Of course, those investors who are obliged to invest long-term and risk-free especially find themselves under pressure. This applies in particular to pension funds and life insurance companies, which need to cover long-term insurance commitments.

This brings me to the third cost factor, the distributional effects of the expansionary monetary policy. In Germany and elsewhere, there are repeated complaints that the low interest rates are at the expense of savers. And it’s true that anyone who has his money in his savings book is suffering at present.

But when one talks about the effects of the low interest rate policy, one should not only mention the cost factors. Let us consider some selected side effects, positive ones, that occur. Many home builders directly benefit from the low interest rates – even in Bavaria. And also small, medium-sized and large enterprises, of which fortunately there are many in Bavaria, can borrow cheaply to invest, to increase their market share and create employment. And the low interest rate policy also benefits Bavaria indirectly: let’s not forget that Bavaria is one of Europe’s most successful regions with its internationally oriented economy. More than half of the exports of Bavaria’s industry go to the euro area. Therefore, the low interest rates not only stabilise the economy in the euro area, but also ensure Bavaria’s exports and thus also Bavarian jobs.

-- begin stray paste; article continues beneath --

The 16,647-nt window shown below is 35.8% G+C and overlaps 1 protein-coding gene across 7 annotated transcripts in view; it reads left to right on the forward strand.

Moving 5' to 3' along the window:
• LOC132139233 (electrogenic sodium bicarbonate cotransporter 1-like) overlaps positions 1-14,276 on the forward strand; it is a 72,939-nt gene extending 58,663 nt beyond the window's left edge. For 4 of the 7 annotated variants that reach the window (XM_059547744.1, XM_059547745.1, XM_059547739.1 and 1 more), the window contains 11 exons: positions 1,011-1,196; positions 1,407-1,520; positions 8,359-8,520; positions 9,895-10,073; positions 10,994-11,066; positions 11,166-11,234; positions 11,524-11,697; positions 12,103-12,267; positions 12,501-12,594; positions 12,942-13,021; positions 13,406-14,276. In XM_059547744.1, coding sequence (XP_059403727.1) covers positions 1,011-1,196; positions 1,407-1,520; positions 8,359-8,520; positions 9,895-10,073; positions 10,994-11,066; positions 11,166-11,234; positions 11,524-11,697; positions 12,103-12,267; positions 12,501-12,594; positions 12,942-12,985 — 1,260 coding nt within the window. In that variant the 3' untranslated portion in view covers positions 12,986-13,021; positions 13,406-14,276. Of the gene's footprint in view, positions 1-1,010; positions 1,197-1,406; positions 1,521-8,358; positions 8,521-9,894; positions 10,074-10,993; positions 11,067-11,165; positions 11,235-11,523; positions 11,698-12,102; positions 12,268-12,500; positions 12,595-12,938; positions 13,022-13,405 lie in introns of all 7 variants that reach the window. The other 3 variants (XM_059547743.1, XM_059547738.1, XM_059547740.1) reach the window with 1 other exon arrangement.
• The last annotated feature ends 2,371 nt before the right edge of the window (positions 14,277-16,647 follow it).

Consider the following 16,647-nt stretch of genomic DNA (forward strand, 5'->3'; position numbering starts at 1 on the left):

And on the subject of positive side effects, we should not overlook the advantages that German taxpayers gain from the low interest rate policy; they are the ones paying lower taxes because the German Government can refinance itself at more favourable rates.

All this does not mean, of course, that I wish to play down the difficulties savers face in finding appropriate forms of saving. On the contrary. But I fear that we will for some time have to adapt to low real interest rates, even after the end of the expansionary monetary policy and beyond the control of a central bank. The reasons for this are the aforementioned major global trends, notably the demographic developments and the so-called “savings glut”.

Low real interest rates are neither solely the result of the ECB’s policy nor are they unusual from a historical perspective. As I have already indicated, the low real interest rates are partly the result of shifts in global savings and investments, i.e. developments beyond the control of the ECB. And there have also been prolonged episodes of negative real interest rates in the past: in Germany, for example, the real returns on savings between 1974 and 1981 and between 1989 and 1994 were almost always negative. Many people were unaware of this because the nominal interest rates were higher – but inflation was even higher.

Let me summarise my comments on the low interest rate policy. For me, the low interest rate policy was and is the appropriate response to the persistently too low inflation rate. I may not like low interest rates, but they are necessary to support economic growth and thereby to achieve the objective of price stability. In the same way, the programmes to supply liquidity to the banking industry were suitable to restore the monetary policy transmission mechanism and to relieve the banking industry. After careful consideration of the risks and benefits, I regard these standard measures as being appropriate. Although the risks associated with them are undeniable, with both monetary policy instruments the benefits currently outweigh the costs.

Quantitative easing